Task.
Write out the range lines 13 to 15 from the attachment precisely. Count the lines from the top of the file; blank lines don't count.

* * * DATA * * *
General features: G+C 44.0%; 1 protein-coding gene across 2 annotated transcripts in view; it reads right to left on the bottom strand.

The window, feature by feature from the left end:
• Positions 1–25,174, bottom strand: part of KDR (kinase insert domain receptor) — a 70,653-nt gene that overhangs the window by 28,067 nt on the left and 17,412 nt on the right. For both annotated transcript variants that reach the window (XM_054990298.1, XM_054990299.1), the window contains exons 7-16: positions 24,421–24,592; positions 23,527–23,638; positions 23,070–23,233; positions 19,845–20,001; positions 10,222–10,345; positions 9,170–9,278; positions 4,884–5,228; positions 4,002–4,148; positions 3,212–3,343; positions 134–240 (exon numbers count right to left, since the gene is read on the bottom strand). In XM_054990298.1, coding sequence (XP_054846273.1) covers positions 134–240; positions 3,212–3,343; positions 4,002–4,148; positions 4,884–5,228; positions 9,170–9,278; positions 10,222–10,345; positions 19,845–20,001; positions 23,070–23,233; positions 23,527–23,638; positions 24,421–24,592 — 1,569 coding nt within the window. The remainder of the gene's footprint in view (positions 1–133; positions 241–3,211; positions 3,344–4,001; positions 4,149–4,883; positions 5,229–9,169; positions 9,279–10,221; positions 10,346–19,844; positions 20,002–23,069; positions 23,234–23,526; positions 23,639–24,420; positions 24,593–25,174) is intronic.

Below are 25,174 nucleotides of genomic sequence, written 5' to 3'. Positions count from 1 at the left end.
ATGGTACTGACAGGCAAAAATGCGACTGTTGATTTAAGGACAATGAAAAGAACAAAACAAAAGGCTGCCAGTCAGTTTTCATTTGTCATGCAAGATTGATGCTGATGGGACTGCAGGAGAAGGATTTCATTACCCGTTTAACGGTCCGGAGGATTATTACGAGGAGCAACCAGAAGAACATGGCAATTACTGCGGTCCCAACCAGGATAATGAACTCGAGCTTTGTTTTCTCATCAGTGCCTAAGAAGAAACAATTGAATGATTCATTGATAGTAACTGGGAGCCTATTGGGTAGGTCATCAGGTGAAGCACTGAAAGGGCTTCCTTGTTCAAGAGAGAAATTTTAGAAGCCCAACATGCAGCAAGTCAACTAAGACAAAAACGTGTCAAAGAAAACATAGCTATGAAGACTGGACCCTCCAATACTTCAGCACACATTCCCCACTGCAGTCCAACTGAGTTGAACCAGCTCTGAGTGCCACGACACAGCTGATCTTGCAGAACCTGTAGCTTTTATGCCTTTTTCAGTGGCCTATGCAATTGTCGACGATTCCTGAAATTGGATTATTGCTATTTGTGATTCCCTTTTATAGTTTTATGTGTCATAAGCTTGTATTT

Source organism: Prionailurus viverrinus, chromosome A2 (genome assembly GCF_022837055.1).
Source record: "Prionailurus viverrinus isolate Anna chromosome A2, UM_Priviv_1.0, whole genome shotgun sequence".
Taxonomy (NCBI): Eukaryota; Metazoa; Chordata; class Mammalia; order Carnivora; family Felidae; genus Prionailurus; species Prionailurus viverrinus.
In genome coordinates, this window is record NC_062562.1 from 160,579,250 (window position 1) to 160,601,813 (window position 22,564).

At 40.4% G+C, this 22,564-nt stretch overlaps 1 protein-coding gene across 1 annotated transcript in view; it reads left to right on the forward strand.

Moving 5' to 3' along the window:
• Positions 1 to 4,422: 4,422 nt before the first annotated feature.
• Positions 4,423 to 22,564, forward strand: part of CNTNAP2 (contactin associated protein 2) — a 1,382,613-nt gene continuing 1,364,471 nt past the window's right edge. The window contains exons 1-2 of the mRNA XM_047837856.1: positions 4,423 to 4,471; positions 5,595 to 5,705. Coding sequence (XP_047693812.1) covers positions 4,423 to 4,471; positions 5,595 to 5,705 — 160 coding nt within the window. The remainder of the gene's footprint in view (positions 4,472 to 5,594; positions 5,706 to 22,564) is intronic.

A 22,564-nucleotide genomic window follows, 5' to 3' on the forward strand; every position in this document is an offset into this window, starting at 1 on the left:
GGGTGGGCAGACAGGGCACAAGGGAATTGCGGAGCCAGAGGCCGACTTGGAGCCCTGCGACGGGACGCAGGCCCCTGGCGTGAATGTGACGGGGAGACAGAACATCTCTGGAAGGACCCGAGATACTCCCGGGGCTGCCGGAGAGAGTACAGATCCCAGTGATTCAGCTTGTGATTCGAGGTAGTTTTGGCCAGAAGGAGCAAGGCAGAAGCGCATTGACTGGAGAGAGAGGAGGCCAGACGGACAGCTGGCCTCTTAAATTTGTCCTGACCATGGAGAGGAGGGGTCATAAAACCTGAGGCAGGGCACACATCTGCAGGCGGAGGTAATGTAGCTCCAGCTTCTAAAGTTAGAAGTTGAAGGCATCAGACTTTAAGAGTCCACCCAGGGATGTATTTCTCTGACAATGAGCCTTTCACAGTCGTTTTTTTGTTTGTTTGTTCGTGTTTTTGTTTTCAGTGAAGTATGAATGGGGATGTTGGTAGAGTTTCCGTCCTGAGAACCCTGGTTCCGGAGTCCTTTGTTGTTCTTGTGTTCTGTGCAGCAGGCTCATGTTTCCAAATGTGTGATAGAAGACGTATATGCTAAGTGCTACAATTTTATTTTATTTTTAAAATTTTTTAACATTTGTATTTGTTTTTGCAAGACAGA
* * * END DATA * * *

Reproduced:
• Positions 4,423 to 22,564, forward strand: part of CNTNAP2 (contactin associated protein 2) — a 1,382,613-nt gene continuing 1,364,471 nt past the window's right edge. The window contains exons 1-2 of the mRNA XM_047837856.1: positions 4,423 to 4,471; positions 5,595 to 5,705. Coding sequence (XP_047693812.1) covers positions 4,423 to 4,471; positions 5,595 to 5,705 — 160 coding nt within the window. The remainder of the gene's footprint in view (positions 4,472 to 5,594; positions 5,706 to 22,564) is intronic.

A 22,564-nucleotide genomic window follows, 5' to 3' on the forward strand; every position in this document is an offset into this window, starting at 1 on the left:
GGGTGGGCAGACAGGGCACAAGGGAATTGCGGAGCCAGAGGCCGACTTGGAGCCCTGCGACGGGACGCAGGCCCCTGGCGTGAATGTGACGGGGAGACAGAACATCTCTGGAAGGACCCGAGATACTCCCGGGGCTGCCGGAGAGAGTACAGATCCCAGTGATTCAGCTTGTGATTCGAGGTAGTTTTGGCCAGAAGGAGCAAGGCAGAAGCGCATTGACTGGAGAGAGAGGAGGCCAGACGGACAGCTGGCCTCTTAAATTTGTCCTGACCATGGAGAGGAGGGGTCATAAAACCTGAGGCAGGGCACACATCTGCAGGCGGAGGTAATGTAGCTCCAGCTTCTAAAGTTAGAAGTTGAAGGCATCAGACTTTAAGAGTCCACCCAGGGATGTATTTCTCTGACAATGAGCCTTTCACAGTCGTTTTTTTGTTTGTTTGTTCGTGTTTTTGTTTTCAGTGAAGTATGAATGGGGATGTTGGTAGAGTTTCCGTCCTGAGAACCCTGGTTCCGGAGTCCTTTGTTGTTCTTGTGTTCTGTGCAGCAGGCTCATGTTTCCAAATGTGTGATAGAAGACGTATATGCTAAGTGCTACAATTTTATTTTATTTTTAAAATTTTTTAACATTTGTATTTGTTTTTGCAAGACAGA